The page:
It’s our first morning back in Hall Quarry, Maine on the pier at J.W. Boat Co. We wake up to find that Rick, our enthusiastic escort captain is eager to share that he has a two hour tour of parts of the island that includes breakfast at the local cafe. While Hokule’a has been sailing around the world, her crews has shared the importance of learning local knowledge not only from indigenous people, but also from mariners who have been sailing and motoring all over the places we visit. Rick, with his lobster boat, the Quinipet, has been traversing these East Coast waters for decades and, fortunately for us, has an oven that’s been baking us blueberry muffins along the way. Quinipet has been a companion for Hokulea for our Leg 22 visit from Maine to Yarmouth, Canada and back. Rick has been extremely helpful in giving advice, knowing where to avoid and best routes for our journey. We are thankful for his willingness to help with this journey and be a part of the crew, like many other friends we’ve met these past three years.
Our first stop is to Brandon & Laura’s cafe, where the sign says “Eat where the locals eat.” There are random humorous signs that hang everywhere which include “Fish stories told here - ‘some true’” and “Business hours subject to change during fishing season.” Even though we’re off watch, the voyage continues on land. No matter where we go, people are interested in why we sail and so discussions soon started with the locals of the place with us strangers who were clearly not from around these parts. A man even gave us a magic show where he made one dollar bills turn into 100 dollar bills; we adults were actually quite impressed. After a breakfast full of homemade oatmeal, cinnamon bread, and blue berry pancakes with real maple syrup, we set out on a mobile tour guided by captain Rick.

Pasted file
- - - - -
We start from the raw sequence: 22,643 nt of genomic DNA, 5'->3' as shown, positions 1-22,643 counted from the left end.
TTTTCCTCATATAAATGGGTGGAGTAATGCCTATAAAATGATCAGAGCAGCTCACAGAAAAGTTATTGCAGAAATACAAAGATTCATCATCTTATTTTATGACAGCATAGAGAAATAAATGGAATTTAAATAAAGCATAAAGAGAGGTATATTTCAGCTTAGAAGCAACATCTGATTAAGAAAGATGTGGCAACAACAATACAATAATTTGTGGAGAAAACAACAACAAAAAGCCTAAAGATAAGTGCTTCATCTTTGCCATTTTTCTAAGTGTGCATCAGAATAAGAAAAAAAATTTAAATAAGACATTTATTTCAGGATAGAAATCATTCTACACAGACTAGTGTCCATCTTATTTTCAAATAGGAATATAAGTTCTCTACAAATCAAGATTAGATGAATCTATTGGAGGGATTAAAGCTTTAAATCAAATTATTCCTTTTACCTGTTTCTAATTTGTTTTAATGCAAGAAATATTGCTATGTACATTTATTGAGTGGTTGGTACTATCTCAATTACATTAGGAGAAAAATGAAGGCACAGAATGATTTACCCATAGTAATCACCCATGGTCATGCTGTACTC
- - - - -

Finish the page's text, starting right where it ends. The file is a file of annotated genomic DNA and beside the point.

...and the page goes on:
Down the rocks of Bass Harbor head, we visited the light house where we learned that this was the location where Captain Rick proposed to his wife. We passed Beech Hill farm that looks so beautiful with all kinds of fresh food growing. We saw rows and rows of kale and it looked like they were harvesting beets in the field. Rick swears by their tomatoes as well. We had a choice to go ma uka or ma kai, towards the mountains or towards the sea. We chose ma uka. Climbing up the smooth rocks, some of the crew naturally took off their slippers to hike. We learned how to tell the difference between fur and spruce trees; “flat flexible fur, sharp spiky spruce.” Barefooted we reached the top of Beech Hill where an old fire watch station still stands. There once was a time where people use to be paid to look for forest fires and direct the firefighters on where to go. Now it is a boarded up relic that has some of the best views of the area. From the top we are able to see the entire ahupuaa; what we call everything from the mountain to the sea at home. Rick stands pointing to every lake, hill and mountain by name because he is connected to this place.
I encourage you to go on a hike and look around just like how we did today. Can you name every mountain or river? Do you know the stories of your place? Draw a map and if you don’t know the answers, go find them. Mālama honua, taking care of the world begins with deeply knowing and taking care of the places we call home.
Kumu Kaʻai previously taught at Kānehūnāmoku Voyaging Academy and Hawaiian Studies at Wilson Elementary School to K-5 students.